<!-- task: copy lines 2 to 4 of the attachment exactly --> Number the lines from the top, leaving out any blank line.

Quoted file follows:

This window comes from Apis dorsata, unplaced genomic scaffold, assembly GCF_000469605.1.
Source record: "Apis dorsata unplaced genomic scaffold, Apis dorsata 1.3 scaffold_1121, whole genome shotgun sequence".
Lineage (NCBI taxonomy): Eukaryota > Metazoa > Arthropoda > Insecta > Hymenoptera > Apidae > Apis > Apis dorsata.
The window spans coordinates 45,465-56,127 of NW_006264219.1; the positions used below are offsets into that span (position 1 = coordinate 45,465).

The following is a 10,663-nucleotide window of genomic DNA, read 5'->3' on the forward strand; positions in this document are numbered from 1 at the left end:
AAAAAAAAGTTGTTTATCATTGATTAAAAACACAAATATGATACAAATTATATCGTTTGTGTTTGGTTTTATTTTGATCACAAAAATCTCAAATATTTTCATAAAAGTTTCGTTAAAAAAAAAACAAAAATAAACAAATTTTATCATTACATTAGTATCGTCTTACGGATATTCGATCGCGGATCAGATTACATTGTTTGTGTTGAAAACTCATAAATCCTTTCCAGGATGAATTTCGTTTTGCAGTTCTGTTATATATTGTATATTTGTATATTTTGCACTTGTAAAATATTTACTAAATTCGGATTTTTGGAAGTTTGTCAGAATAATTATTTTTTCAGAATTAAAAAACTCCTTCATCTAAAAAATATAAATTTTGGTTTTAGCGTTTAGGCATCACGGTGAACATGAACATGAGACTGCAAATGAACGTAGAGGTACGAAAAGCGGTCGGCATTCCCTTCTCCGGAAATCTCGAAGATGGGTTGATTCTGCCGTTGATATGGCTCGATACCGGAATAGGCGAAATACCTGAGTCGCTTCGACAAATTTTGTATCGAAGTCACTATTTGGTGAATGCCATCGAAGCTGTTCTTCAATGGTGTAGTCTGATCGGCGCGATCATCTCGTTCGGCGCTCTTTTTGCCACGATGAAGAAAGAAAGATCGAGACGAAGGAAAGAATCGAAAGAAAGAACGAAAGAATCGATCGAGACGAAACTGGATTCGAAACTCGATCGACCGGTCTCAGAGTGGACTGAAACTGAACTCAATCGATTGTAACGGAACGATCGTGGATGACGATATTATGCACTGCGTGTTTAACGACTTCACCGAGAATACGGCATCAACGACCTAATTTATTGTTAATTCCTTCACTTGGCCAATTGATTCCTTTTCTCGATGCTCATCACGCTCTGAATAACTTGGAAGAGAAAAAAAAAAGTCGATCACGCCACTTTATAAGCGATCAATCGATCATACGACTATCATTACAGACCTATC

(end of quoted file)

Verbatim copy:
Source record: "Apis dorsata unplaced genomic scaffold, Apis dorsata 1.3 scaffold_1121, whole genome shotgun sequence".
Lineage (NCBI taxonomy): Eukaryota > Metazoa > Arthropoda > Insecta > Hymenoptera > Apidae > Apis > Apis dorsata.
The window spans coordinates 45,465-56,127 of NW_006264219.1; the positions used below are offsets into that span (position 1 = coordinate 45,465).